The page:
Many women with endometriosis receive “selective tissue estrogenic activity regulator” (STEAR) therapy, but this treatment can cause previously stable keratoconus to start progressing – rapidly. ELZA’s researchers have previously shown that keratoconus can be caused or exacerbated by changes in hormone levels – like those that occur in pregnancy or thyroid disorder. But we can add another to the list: selective tissue estrogenic activity regulator [STEAR] therapy.
STEAR therapy can be used as a hormone replacement therapy (HRT) in menopausal women, and to treat endometriosis. We published a case report in 2019 about a patient with bilateral keratoconus that had been stable for over 10 years, who experienced keratoconus progression four months after commencing tibolone STEAR therapy as a treatment for endometriosis (and 3 months after an ovariectomy). Cross-linking this patient resulted in an excellent flattening effect of 5.5 D (OD) and 6.1 D (OS).
What might have caused this? There is a strong similarity between the molecular structure of tibolone and estrogen, as well as two of its main metabolites, 3 alpha-hydroxy-tibolone, and 3 beta-hydroxy-tibolone. Interestingly, it is known that estrogen receptors are present in the corneal stroma and estrogen receptors are thought to modify the biosynthesis collagen and glycosaminoglycans – macromolecules that play a central role in the composition of the cornea, and therefore its biomechanics.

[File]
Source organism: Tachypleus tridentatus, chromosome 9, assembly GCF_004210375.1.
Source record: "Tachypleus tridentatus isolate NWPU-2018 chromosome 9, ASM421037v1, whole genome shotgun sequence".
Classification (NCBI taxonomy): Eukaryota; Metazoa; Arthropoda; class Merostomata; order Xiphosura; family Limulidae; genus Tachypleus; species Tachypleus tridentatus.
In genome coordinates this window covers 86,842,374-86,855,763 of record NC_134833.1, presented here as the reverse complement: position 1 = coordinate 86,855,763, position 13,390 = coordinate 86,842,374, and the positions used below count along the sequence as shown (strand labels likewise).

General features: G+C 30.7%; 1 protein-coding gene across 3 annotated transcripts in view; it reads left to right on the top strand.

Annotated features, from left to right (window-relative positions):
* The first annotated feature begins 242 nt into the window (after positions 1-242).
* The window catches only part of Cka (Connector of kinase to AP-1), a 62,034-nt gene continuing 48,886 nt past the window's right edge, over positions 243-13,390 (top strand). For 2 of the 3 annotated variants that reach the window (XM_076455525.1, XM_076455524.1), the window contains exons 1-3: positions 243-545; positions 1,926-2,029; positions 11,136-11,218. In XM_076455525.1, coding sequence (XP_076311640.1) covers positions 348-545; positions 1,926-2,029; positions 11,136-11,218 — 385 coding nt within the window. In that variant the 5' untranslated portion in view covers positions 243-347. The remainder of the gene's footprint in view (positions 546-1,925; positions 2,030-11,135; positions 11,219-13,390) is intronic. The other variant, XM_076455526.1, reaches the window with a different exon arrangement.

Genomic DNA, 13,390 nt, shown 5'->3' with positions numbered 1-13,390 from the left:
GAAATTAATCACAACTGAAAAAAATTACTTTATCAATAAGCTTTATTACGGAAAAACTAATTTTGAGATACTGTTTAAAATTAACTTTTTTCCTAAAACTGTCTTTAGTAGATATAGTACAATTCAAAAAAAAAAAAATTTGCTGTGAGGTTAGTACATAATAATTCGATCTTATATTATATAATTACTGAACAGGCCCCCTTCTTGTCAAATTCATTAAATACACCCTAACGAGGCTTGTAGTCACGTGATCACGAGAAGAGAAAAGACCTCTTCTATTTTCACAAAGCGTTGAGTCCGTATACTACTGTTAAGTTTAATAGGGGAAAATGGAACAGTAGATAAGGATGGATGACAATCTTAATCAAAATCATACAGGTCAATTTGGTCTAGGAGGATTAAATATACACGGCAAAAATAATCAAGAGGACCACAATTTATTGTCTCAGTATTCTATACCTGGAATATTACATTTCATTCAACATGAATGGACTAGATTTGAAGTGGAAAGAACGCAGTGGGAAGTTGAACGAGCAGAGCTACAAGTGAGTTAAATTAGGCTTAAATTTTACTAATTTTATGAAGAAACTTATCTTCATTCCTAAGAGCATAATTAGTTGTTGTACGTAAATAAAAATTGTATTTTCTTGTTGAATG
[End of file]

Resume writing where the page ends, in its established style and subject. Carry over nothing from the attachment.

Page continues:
There is evidence for estrogen weakening the cornea: porcine corneas cultured with estrogen in the laboratory are 36 percent less stiff than corneas cultured without estrogen, and ELZA have published many papers demonstrating the link between both pregnancy and keratoconus and post-LASIK ectasia progression.
In light of these findings, we strongly recommend evaluating the hormonal status of patients undergoing refractive laser surgery, including medication for endometriosis or following ovariectomy.